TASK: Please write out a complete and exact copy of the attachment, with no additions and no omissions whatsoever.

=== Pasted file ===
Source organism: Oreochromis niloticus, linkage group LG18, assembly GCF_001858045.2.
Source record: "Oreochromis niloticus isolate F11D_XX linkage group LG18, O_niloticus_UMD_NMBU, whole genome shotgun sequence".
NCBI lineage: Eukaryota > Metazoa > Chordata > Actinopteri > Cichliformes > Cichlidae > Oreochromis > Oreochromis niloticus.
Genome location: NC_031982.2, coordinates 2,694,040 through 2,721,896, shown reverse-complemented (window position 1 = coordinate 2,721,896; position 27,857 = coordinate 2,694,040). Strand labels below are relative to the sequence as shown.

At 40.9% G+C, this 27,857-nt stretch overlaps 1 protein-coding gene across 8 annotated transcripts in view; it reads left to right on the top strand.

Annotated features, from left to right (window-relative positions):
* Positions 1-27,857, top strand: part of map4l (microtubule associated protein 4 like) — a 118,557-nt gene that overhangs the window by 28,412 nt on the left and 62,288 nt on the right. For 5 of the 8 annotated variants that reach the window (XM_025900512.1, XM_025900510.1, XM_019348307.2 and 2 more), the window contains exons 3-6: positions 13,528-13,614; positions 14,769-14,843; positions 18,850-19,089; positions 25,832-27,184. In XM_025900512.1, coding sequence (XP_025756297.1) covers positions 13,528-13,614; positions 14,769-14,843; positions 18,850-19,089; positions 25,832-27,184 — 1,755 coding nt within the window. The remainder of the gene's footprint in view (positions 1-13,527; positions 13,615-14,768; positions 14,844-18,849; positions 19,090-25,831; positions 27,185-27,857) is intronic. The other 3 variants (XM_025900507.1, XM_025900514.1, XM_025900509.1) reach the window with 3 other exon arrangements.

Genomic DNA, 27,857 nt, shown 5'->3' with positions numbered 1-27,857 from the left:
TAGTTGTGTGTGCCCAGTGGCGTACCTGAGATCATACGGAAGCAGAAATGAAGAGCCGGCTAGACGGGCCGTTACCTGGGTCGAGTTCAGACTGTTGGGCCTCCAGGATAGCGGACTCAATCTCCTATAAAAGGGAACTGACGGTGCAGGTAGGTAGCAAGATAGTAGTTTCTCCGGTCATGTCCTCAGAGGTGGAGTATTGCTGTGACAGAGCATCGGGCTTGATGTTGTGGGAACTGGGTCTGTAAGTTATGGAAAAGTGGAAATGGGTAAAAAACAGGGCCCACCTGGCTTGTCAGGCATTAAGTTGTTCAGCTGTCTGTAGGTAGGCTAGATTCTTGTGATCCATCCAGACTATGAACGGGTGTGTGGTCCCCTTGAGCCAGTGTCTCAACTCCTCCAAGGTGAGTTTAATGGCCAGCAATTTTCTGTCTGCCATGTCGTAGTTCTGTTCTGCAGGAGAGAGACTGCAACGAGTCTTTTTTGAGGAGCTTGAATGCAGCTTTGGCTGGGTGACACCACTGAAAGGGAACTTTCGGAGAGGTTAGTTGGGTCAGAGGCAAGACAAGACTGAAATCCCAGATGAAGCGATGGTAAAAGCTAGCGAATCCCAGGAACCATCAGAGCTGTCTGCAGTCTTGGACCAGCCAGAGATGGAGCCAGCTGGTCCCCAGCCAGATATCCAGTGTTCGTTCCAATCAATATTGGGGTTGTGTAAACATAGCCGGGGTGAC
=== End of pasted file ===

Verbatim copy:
Source organism: Oreochromis niloticus, linkage group LG18, assembly GCF_001858045.2.
Source record: "Oreochromis niloticus isolate F11D_XX linkage group LG18, O_niloticus_UMD_NMBU, whole genome shotgun sequence".
NCBI lineage: Eukaryota > Metazoa > Chordata > Actinopteri > Cichliformes > Cichlidae > Oreochromis > Oreochromis niloticus.
Genome location: NC_031982.2, coordinates 2,694,040 through 2,721,896, shown reverse-complemented (window position 1 = coordinate 2,721,896; position 27,857 = coordinate 2,694,040). Strand labels below are relative to the sequence as shown.

At 40.9% G+C, this 27,857-nt stretch overlaps 1 protein-coding gene across 8 annotated transcripts in view; it reads left to right on the top strand.

Annotated features, from left to right (window-relative positions):
* Positions 1-27,857, top strand: part of map4l (microtubule associated protein 4 like) — a 118,557-nt gene that overhangs the window by 28,412 nt on the left and 62,288 nt on the right. For 5 of the 8 annotated variants that reach the window (XM_025900512.1, XM_025900510.1, XM_019348307.2 and 2 more), the window contains exons 3-6: positions 13,528-13,614; positions 14,769-14,843; positions 18,850-19,089; positions 25,832-27,184. In XM_025900512.1, coding sequence (XP_025756297.1) covers positions 13,528-13,614; positions 14,769-14,843; positions 18,850-19,089; positions 25,832-27,184 — 1,755 coding nt within the window. The remainder of the gene's footprint in view (positions 1-13,527; positions 13,615-14,768; positions 14,844-18,849; positions 19,090-25,831; positions 27,185-27,857) is intronic. The other 3 variants (XM_025900507.1, XM_025900514.1, XM_025900509.1) reach the window with 3 other exon arrangements.

Genomic DNA, 27,857 nt, shown 5'->3' with positions numbered 1-27,857 from the left:
TAGTTGTGTGTGCCCAGTGGCGTACCTGAGATCATACGGAAGCAGAAATGAAGAGCCGGCTAGACGGGCCGTTACCTGGGTCGAGTTCAGACTGTTGGGCCTCCAGGATAGCGGACTCAATCTCCTATAAAAGGGAACTGACGGTGCAGGTAGGTAGCAAGATAGTAGTTTCTCCGGTCATGTCCTCAGAGGTGGAGTATTGCTGTGACAGAGCATCGGGCTTGATGTTGTGGGAACTGGGTCTGTAAGTTATGGAAAAGTGGAAATGGGTAAAAAACAGGGCCCACCTGGCTTGTCAGGCATTAAGTTGTTCAGCTGTCTGTAGGTAGGCTAGATTCTTGTGATCCATCCAGACTATGAACGGGTGTGTGGTCCCCTTGAGCCAGTGTCTCAACTCCTCCAAGGTGAGTTTAATGGCCAGCAATTTTCTGTCTGCCATGTCGTAGTTCTGTTCTGCAGGAGAGAGACTGCAACGAGTCTTTTTTGAGGAGCTTGAATGCAGCTTTGGCTGGGTGACACCACTGAAAGGGAACTTTCGGAGAGGTTAGTTGGGTCAGAGGCAAGACAAGACTGAAATCCCAGATGAAGCGATGGTAAAAGCTAGCGAATCCCAGGAACCATCAGAGCTGTCTGCAGTCTTGGACCAGCCAGAGATGGAGCCAGCTGGTCCCCAGCCAGATATCCAGTGTTCGTTCCAATCAATATTGGGGTTGTGTAAACATAGCCGGGGTGAC